Paynesville Press - July 3, 2002

Community Perspective

Heartened by Polish response to 9/11

By Robb Hoiseth

As many of you know, I grew up in town and graduated from PHS in 1983. Now I teach overseas and come home to enjoy Paynesville and the surrounding areas in the summer.

My wife and I and our two children currently live and work in Warsaw, Poland. I teach sixth grade at the American School of Warsaw. This school is for the embassy children and the children of foreign workers in Poland.

This summer, many family and friends have wondered about the reactions to the Sept. 11 tragedy and the response from people we meet overseas. I would like to tell you the response of the Polish people that I encountered and also tell you a little bit about how our lives have changed since that terrible day.

The day was very ordinary in Warsaw. The afternoon classes had started, and the students were all in their classrooms when a Polish teacher listening to the radio came by to say a small plane had hit the World Trade Center.

The rest of the day was a quick succession of innuendos, false reports, and, finally, the facts. By the time my soccer practice had finished, it was clear the United States had experienced a major attack.

School was called off the next day, and I raced home to see the complete coverage on CNN.

When I got home, my Polish nanny, Basia, was there with tears in her eyes and a solemn hug. She had lost both her parents to the Nazis in the fall of Poland in 1939 at the age of 10 months and spent World War II with her grandparents. She knew all about loss and suffering.

We all watched the news with shock and disbelief. I went out later that evening for a walk, and my Polish neighbor, an older gentleman, stopped me to say how sorry he was and to see if we needed anything. I thanked him for his kind words.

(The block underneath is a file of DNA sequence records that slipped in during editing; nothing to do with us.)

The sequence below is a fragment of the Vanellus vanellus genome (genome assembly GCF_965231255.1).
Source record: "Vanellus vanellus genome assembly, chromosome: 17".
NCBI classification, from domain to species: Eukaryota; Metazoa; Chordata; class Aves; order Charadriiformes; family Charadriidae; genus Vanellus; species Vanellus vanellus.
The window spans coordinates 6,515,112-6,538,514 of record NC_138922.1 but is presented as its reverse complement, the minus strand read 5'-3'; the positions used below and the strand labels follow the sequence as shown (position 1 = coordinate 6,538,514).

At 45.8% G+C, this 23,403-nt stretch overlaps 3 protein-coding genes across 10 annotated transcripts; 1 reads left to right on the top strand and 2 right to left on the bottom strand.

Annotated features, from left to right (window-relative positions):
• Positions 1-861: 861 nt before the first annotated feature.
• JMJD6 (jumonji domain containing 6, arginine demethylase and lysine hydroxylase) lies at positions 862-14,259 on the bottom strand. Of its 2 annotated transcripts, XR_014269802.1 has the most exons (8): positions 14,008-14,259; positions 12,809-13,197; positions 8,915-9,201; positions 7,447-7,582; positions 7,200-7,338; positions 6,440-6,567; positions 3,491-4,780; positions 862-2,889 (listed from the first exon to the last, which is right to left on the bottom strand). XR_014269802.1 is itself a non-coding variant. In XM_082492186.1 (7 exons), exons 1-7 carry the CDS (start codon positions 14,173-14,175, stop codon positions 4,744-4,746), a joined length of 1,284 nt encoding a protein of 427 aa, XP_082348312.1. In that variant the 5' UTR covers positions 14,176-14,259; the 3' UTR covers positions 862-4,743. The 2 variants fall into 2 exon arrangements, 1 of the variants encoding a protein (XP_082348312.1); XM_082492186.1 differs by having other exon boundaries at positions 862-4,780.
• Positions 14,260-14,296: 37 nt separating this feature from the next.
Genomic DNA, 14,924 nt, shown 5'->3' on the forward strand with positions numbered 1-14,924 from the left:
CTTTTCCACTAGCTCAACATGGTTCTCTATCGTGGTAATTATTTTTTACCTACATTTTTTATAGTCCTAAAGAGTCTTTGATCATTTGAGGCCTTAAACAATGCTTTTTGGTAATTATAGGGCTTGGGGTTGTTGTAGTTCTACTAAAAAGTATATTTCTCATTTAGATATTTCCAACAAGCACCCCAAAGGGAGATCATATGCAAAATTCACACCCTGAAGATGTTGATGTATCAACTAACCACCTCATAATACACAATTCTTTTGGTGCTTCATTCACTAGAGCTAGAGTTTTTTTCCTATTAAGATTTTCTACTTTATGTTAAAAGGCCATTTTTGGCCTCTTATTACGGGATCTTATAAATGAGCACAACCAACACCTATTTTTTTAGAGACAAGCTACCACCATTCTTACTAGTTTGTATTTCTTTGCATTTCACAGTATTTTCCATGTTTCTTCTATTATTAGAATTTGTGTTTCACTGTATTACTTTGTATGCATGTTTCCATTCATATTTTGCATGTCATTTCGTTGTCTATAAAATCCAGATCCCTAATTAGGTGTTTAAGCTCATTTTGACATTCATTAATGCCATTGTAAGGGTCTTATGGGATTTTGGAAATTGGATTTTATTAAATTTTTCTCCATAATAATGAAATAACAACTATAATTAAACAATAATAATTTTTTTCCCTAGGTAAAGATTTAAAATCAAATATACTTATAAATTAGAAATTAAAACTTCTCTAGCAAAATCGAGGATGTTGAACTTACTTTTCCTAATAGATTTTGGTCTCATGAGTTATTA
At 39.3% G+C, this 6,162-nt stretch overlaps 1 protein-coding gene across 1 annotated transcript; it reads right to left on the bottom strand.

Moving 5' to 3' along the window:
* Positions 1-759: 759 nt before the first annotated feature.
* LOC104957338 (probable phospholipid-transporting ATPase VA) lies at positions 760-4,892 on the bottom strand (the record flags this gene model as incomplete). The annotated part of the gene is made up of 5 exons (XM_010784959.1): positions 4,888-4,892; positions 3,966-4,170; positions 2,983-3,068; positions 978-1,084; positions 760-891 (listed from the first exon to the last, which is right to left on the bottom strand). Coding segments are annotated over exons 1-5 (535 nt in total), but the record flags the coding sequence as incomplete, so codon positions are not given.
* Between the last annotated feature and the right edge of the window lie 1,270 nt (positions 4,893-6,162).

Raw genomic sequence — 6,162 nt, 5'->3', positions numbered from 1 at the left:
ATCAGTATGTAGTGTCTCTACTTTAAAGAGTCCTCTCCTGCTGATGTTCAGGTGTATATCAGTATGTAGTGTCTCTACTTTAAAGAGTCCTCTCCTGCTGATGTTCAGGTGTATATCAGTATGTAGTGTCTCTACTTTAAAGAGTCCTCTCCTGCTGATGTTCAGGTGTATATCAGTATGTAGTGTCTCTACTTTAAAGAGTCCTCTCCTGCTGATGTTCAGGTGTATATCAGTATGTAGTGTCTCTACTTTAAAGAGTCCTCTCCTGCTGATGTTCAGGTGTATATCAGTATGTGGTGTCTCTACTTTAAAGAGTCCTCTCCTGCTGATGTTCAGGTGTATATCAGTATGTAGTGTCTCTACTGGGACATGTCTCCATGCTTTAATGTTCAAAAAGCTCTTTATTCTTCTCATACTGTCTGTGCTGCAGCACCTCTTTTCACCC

As the next day progressed, I received a call from a fellow teacher saying how flowers, cards, and candles of support from the Polish people were engulfing the front entrance to the U.S. Embassy. We drove downtown later that night and marveled at the thousands of candles that flickered in the cool fall night. Hundreds of Poles stood by and read the cards or lit candles of their own. Many were in tears.

By now, other neighbors had stopped Linda and I to wish us condolences and ask if we knew any of the people from New York. (I personally did not.) When school started the day after the attack, ten or so Polish police were guarding our school. Also, we had cards and flowers from the other foreign and local schools in Warsaw. The French School sent a tree to be planted, and the British School sent a card signed by every student from their school.

We heard stories from students of relatives who survived the Pentagon attack and the sad story of an uncle lost in the Twin Towers.

Life resumed to normal.

When we got home this past Christmas, the realization that the United States had changed became clear at the Minneapolis-St. Paul International Airport. Military police with M-16s greeted us as we stepped off the plane. Armed guards are a common sight in most airports around the world, but to see them by McDonalds off the Gold Concourse was quite a surprise. The random checks, the removal of shoes, the metal detectors are all now a way of life for all American travelers. Which I, for one, appreciate.

This summer, I was asked again and again about the rest of the world's reaction to 9/11. I am heartened to tell my family, friends, and you that the rest of the world, or at least my part of the world, supports America. They felt our pain and suffering, and they realize we must fight terrorism.

Poland probably knows more than any other country in the world about pain and suffering, and from my experience they support us and what we have gone through. It is nice to have friends in times of need, especially friends on the other side of the world.

Robb Hoiseth teaches in Poland and spends summers on Rice Lake.

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